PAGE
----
With the rise of Asian communities and other non-English speaking countries, multilingual customer support is becoming a big concern for the gaming industry, opening new markets across borders, boosting global sales, and expanding franchises. Localization nurtures trust, builds brand image, and ultimately wins over customers.

According to the Common Sense Advisory Can’t Read, Won’t Buy report, 84% of your potential customers are more inclined to purchase products online when related information is presented in their own language, and nearly three quarters of respondents said they would be more likely to purchase the same brand again if after-sales care is in their language.

Take Wargaming Mobile as an example. This year, at Game Quality Forum, they revealed that they more than doubled their in-app upgrade rate once players realized they could get customer support in their native language.

User-generated content (UGC), such as community content, forums, blogs, and customer reviews, are also considered powerful tools for improving the multilingual customer experience. Gaming companies that provide translations for this type of content are more likely to turn customers into advocates. In other words, the more content you give them in their own language, the happier your customers will be.

Software companies are already driving translation services, and — with gameplay now routinely localized for different markets — the fast and accurate translation of gaming queries, complaints, and conversations will be an increasingly important differentiator in years to come.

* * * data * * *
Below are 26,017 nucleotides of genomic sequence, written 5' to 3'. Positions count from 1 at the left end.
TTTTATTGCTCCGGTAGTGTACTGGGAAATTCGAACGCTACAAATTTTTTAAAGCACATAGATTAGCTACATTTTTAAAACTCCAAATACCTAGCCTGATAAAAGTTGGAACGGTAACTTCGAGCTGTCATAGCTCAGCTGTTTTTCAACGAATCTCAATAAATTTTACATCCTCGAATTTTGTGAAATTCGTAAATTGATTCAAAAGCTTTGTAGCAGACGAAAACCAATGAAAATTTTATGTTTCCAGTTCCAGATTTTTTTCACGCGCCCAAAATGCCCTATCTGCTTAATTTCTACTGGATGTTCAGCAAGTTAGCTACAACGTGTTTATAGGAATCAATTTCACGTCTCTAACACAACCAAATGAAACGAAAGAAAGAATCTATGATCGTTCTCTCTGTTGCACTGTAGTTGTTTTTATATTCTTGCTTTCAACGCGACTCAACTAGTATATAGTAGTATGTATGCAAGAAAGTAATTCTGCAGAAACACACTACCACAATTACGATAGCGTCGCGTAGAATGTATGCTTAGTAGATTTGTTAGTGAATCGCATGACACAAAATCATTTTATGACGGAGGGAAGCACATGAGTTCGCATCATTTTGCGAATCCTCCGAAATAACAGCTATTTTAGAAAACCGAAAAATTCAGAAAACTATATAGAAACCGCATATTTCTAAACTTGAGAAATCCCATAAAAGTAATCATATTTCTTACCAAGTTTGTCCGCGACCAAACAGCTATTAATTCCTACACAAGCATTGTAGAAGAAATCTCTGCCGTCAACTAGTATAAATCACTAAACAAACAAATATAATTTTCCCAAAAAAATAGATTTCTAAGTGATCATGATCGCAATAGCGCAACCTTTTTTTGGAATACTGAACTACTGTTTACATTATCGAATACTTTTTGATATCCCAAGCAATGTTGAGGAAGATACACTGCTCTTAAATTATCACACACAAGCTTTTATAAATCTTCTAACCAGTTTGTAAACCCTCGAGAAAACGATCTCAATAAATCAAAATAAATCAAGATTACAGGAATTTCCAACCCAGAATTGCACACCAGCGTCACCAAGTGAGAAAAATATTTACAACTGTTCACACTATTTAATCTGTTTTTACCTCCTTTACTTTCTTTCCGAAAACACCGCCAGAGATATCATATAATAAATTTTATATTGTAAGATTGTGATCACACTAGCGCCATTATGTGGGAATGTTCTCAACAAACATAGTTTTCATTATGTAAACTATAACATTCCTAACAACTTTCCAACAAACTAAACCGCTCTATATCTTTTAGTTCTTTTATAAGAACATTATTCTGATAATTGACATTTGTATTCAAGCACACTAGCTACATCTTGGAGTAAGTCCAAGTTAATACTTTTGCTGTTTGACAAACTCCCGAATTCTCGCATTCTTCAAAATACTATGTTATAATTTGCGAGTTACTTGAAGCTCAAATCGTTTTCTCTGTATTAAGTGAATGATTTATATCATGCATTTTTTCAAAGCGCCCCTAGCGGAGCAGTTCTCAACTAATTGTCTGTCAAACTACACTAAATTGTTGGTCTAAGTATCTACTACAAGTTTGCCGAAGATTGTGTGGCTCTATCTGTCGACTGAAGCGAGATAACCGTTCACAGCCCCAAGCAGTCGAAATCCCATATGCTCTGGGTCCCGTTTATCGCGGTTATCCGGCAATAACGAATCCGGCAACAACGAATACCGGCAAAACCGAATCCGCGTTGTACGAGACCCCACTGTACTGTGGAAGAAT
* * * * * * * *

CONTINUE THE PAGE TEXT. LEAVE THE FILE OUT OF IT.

But that doesn’t mean you have to hire an international community of customer support agents that rivals the Eurovision lineup.

By harnessing the power of human and machine intelligence, businesses can understand, and be understood by, their entire player base. They can unlock languages with volumes too low to justify hiring native speaker agents; get consistent multilingual coverage 24/7, including during peak seasons, holidays and sick leaves; and hire agents for their people skills, not their language skills.

Multilingual customer support is an increasingly important part of customer service for companies looking at international markets. Speak to customers in their own language, and you gain their trust. — Vasco Pedro, co-founding CEO of Unbabel